Being so durable and pervasive, plastics occupy large pollutive patches in our oceans and coastlines. But they’re not just an eyesore, they disturb the natural order of our marine ecosystems. Animals often become entangled in the large jumbles of nearly-indestructible waste. Thankfully, there are a number of conservation organizations that work to detangle and rescue creatures that find themselves trapped. However, most victims never receive such assistance, and ultimately die.

But large plastics aren’t the only danger, smaller pieces of plastic are frequently mistaken for food and ingested by marine biota. In a 2012 study of plastic ingestion by Albatross, as many as 83% of specimens were found to contain plastic in their digestive tracts (Gray, Lattin, & Moore, 2012). This ingestion can mechanically impair and even kill its host, but that’s just the beginning of the issue. Ocean plastics are especially toxic (Gregory, 2009).

It is well known that many of the chemicals we use to create plastics are harmful in and of themselves, but plastics can also serve as sponges for other kinds of chemical toxins (Andrady, 2011). When left to rot at sea, plastics begin to break up into small pieces called microplastics, which embrittle, and fracture over time. In the small cracks and fissures along the surfaces of these microplastics, dangerous chemicals called persistent organic pollutants, or POP’s, begin to congregate (Andrady, 2011).

When properly dispersed, POP’s are harmless and insignificant. However, when found in high concentration, they can be deadly (Andrady, 2011). Over time, microplastics become so contaminated with POP’s, that they are essentially floating death pills for marine creatures – creatures that are then eaten by other creatures, and so on and so forth (Andrady, 2011).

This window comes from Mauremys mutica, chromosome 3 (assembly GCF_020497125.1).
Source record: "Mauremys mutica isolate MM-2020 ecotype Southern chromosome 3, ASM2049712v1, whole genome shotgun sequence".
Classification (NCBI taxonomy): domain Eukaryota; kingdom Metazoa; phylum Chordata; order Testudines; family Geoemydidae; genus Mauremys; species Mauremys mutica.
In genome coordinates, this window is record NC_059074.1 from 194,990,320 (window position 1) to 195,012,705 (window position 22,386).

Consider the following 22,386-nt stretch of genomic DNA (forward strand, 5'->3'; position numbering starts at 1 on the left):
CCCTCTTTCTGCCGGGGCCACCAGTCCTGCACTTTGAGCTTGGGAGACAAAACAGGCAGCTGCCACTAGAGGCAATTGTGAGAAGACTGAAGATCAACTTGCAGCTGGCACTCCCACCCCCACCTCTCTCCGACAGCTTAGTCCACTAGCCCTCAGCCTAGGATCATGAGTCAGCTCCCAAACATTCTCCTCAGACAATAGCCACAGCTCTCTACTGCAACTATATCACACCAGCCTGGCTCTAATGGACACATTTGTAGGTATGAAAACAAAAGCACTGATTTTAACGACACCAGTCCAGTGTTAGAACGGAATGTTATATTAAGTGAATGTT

Scientists worry that the proliferation of POP’s through the marine food chain can affect ocean ecosystems, and even us humans (Andrady, 2011). After all, we do enjoy some lovely fresh tuna sashimi from time to time.

But why should this frighten us? We already know the chemicals within plastics themselves travel through our skin, into our blood streams – affecting the way our bodies function, our general health, and even our children in the womb (Thompson, Moore, Vom Saal, & Swan, 2009).

With all this information, it is difficult to understand why we still use plastics. Unfortunately, plastics are cheap to make, transparent, extremely durable, and lightweight. This makes them great candidates for disposable goods – especially in the food industry (Thompson et al., 2009).

But even if we consciously know that we need to use less plastics, and better dispose of them, it isn’t always easy to do. Sometimes they are extremely convenient, or even necessary.

 Cutlery Knife Plastic Cutlery Plastic Blue Fork

Hopefully one day we can have the proper technology and infrastructure to replace all plastic products. But for now, it’s up to us to determine if the plastic products we use are absolutely necessary, or just convenient. Only we can make that distinction.

Instead of plastic bags, cups, or straws, try to seek out paper alternatives. Consider whether or not a particular plastic item is necessary, or just convenient. Find companies, products, and technologies that work to reduce and replace plastic use, and support their efforts.

These changes may seem small, but one less straw or bottlecap in the ocean could mean one less marine life taken, one less shore polluted, and one less infant with a health complication. Together we can help to mitigate this problem.